Stevens RB, 1960. Cultural practices in disease control. In: Horsfall JG, Dimond AE (eds) Plant pathology an advanced treatise. Volume 3. Academic Press, NY, pp 357-429.
Stone JK, Bacon CW White JF, 2000. An overview of endophytic microbes: Endophytism defined. In: Bacon CW, White JF (eds) Microbial Endophytes. 1st edn. Marcel Dekker, New York, pp 17–44.
Šegota T, Filipčić A, 1996. Climatology for geographers. Školska knjiga, Zagreb, Croatia, 471 p.
Tomiczek C, Perny B, Cech TL, 2006. Zur Waldschutzsituation der Buche. BFW Paxisinformation 12: 19-21.
Turok J, Kremer A, de Vries S, 1998. First EUFORGEN Meeting on Social Broadleaves Bordeaux, France 23-25 October 1997, International Plant Genetic Resources Institute, Rome, Italy, pp 1-176.
Unterseher M, Siddique AB, Brachmann A, Peršoh D, 2016. Diversity and composition of the leaf mycobiome of beech (Fagus sylvatica) are affected by local habitat conditions and leaf biochemistry. PloS one 11(4): e0152878. https://doiorg/101371/journalpone0152878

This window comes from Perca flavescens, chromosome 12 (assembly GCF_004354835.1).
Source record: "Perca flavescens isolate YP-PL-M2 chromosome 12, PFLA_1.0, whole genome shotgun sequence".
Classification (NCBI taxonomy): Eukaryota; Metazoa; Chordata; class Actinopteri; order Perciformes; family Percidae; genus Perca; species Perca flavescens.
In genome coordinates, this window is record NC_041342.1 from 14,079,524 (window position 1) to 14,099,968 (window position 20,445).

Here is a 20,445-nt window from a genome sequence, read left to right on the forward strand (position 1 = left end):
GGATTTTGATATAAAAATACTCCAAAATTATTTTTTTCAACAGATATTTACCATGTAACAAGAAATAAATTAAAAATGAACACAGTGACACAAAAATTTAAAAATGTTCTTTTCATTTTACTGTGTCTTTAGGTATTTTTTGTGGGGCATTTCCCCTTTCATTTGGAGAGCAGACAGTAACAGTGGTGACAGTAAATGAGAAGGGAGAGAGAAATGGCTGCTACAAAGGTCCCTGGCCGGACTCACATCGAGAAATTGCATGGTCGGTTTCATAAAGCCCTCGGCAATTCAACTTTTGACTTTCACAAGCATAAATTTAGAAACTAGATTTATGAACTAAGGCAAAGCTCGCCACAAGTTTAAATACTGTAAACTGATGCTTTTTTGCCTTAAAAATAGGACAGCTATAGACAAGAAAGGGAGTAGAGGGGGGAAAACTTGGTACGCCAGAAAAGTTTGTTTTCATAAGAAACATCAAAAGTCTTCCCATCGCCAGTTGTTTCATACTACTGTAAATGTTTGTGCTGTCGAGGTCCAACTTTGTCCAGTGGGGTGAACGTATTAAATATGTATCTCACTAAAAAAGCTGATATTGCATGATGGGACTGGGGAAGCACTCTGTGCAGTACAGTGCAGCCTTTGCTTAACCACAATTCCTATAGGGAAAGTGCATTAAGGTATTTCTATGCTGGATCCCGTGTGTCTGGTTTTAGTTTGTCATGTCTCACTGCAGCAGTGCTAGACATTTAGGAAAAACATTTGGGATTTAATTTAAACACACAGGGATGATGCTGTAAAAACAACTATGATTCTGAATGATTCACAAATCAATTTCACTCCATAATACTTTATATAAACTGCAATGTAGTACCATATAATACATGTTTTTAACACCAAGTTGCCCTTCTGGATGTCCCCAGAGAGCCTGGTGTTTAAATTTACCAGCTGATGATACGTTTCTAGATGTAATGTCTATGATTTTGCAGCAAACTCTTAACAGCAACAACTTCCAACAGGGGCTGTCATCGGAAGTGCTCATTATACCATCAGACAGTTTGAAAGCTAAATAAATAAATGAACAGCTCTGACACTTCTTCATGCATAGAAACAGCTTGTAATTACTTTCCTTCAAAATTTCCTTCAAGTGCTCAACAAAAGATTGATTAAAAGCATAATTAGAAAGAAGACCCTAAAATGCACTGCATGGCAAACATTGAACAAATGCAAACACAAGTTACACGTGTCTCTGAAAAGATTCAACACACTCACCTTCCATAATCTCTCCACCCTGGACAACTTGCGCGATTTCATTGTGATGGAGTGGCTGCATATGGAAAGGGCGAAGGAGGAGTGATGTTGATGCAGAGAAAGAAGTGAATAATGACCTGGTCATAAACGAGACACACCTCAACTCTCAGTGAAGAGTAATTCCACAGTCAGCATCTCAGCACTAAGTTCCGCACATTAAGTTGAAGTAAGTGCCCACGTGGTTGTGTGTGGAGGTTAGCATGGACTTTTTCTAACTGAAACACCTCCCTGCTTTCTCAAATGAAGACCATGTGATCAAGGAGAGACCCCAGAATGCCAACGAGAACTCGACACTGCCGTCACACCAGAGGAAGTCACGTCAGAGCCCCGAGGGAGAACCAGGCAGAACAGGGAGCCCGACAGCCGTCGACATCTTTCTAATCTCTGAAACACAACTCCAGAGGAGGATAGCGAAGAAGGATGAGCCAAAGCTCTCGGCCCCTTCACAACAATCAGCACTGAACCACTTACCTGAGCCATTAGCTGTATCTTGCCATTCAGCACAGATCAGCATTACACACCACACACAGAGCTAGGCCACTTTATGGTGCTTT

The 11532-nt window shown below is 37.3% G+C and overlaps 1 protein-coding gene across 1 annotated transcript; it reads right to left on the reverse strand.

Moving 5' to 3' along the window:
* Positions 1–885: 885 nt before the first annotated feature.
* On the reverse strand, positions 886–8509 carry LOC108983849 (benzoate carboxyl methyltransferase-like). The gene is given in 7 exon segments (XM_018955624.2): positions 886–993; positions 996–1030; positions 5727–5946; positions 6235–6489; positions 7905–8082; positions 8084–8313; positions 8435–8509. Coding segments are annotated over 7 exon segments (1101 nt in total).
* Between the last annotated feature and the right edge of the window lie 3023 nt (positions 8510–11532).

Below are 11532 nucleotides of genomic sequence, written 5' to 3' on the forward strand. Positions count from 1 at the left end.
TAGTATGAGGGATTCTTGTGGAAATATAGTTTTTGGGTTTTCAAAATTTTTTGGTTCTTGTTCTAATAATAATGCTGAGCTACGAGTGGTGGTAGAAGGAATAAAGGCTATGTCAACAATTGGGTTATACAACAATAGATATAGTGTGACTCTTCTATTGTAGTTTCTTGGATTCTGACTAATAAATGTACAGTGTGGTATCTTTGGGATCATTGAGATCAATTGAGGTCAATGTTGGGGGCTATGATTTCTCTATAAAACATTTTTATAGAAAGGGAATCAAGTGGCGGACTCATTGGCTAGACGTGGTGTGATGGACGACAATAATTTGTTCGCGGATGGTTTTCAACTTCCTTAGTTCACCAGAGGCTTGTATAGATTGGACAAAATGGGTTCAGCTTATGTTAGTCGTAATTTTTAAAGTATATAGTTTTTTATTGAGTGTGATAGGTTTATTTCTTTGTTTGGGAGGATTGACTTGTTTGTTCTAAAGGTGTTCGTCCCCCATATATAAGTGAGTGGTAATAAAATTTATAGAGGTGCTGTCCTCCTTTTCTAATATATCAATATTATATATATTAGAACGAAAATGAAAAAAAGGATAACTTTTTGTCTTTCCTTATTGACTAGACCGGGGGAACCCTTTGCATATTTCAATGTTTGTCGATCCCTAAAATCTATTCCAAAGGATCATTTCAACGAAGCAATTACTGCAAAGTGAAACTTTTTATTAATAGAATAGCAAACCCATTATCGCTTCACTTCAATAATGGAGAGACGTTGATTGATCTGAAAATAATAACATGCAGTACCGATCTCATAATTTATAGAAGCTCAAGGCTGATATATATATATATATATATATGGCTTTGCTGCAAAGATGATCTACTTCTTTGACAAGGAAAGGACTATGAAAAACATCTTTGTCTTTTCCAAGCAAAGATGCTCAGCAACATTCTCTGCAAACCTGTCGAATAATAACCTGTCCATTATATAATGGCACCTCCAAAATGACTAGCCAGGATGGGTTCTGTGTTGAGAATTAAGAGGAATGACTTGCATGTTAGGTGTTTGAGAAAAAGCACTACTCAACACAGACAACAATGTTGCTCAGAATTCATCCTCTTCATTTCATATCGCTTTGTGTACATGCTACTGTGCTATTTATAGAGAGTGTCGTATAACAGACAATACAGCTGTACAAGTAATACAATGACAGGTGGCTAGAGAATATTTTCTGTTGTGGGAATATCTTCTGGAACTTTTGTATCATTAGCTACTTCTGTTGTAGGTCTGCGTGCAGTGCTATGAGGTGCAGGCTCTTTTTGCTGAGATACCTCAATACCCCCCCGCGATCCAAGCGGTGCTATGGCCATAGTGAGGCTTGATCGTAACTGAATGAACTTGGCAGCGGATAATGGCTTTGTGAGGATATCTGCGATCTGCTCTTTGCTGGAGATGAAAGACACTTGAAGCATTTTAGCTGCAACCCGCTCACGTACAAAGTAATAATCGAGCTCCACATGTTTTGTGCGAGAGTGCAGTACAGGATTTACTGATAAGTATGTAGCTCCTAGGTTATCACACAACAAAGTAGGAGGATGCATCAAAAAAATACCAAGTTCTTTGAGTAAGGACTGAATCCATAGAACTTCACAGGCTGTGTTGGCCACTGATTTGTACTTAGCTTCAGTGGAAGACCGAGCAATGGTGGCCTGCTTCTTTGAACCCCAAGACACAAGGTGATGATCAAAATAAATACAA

Van Driesche RG, 2012. The role of biological control in wildlands, Biol Control 57(2): 131-137.
Vukelić J, Rauš Đ, 1998. Forest Phytocenology and Forest Communities in Croatia, University of Zagreb, Faculty of Forestry, Zagreb, Croatia, 310 p.
Wühlisch, 2008. G EUFORGEN Technical Guidelines for genetic conservation of European beech (Fagus sylvatica). Bioversity International, Rome, Italy, pp 1-6.
Wühlisch G, 2010. Genetic resources of beech in Europe – current state. Commun Inst For Bohem 25: 8-9.
Zaninović K, Gajić-Čapka M, Perčec Tadić M, Vučetić M, Milković J, Bajić A, Likso T, 2008. Climate atlas of Croatia: 1961-1990. 1971-2000. Meteorological and Hydrological Service, Zagreb, Croatia.
© 2021 by the Croatian Forest Research Institute. This is an Open Access paper distributed under the terms of the Creative Commons Attribution License (http://creativecommons.org/licenses/by/4.0).